The beautiful axes of Graeme Cameron and Peter Buchanan-Smith of Best Made Co. make me want to go out back and split a cord or two. Of course, at prices starting at $200 per, I’d have to start a side business to justify my purchase. Tempting as it may seem to take their suggestion and hang one in my office, I’m afraid my coworkers might suspect me of going a little Jack Torrance on them.
The trailer for Peter Jackson’s “The Lovely Bones” is up on Apple’s site.
My wife and I have been waiting for this one for awhile. She’s primarily interested because she seemed to enjoy the Alice Sebold book it’s based on, while I’m into it because it was filmed in and around the Philly suburbs where we both grew up and still live. Read More
Hello to all the new readers and subscribers who’ve come by over the past few days. For those of you visiting from one of our friends’ sites, we are 160over90, a branding agency in Philadelphia, and this is our Boomerang Table, where we store all of our heirloom ephemera. This blog isn’t all we do. In fact, most of us make a living creating other interesting things for clients. Read More
A couple of weeks back, Forbes ran a little article deeming graphic design “a snooty business,” before profiling a site called CrowdSpring where clients go to throw spec logo projects to a pool of 13,000 Photoshop jockeys. The winning design gets about $200 or so, the rest go back to their day jobs. For some, apparently, the day job unfortunately involves designing more free logos for other contest sites—a career that likely ranks second in salary behind “Hopelessly Addicted Scratch-Off Lottery Ticket Entuhsiast.”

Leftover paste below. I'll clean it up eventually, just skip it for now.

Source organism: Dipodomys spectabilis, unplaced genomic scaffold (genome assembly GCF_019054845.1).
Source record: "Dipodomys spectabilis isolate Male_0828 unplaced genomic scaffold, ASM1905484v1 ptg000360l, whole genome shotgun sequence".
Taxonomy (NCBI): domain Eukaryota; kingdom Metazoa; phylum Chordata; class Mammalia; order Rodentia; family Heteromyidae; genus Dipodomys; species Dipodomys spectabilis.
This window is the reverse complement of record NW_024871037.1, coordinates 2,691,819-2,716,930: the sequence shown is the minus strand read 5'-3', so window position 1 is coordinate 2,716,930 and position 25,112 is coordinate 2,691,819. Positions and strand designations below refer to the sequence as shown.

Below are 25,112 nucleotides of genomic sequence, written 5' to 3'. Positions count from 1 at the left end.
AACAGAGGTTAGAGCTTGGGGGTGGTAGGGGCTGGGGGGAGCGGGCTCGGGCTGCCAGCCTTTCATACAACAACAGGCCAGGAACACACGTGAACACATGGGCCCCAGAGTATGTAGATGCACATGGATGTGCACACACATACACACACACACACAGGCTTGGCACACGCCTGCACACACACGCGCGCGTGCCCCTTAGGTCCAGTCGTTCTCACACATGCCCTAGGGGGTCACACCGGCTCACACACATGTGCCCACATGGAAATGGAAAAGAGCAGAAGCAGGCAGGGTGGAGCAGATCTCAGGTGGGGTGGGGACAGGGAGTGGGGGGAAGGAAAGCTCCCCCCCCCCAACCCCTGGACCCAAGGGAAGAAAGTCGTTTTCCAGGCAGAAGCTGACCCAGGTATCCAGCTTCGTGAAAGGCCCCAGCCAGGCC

Of course, the design community went apoplectic in response to the article. “Ethics!” some lamented in the comments. I’m sure a few of them even dashed off another design manifesto or two or fifty.
Here’s the truth, though, and why all the good designers need to relax: Read More
“If a major project is truly innovative, you cannot possibly know its exact cost and its exact schedule at the beginning. And if in fact you do know the exact cost and the exact schedule, chances are that the technology is obsolete.”
Joseph G. Gavin, Jr., former Grumman president, discussing the design of the Grumman lunar module that landed NASA astronauts Neil Armstrong and Buzz Aldrin on the moon on July 20, 1969.
“Fly Me to the Moon: An Interview with Joseph G. Gavin, Jr.”
Technology Review, 97:5, July, 1994, Page 62.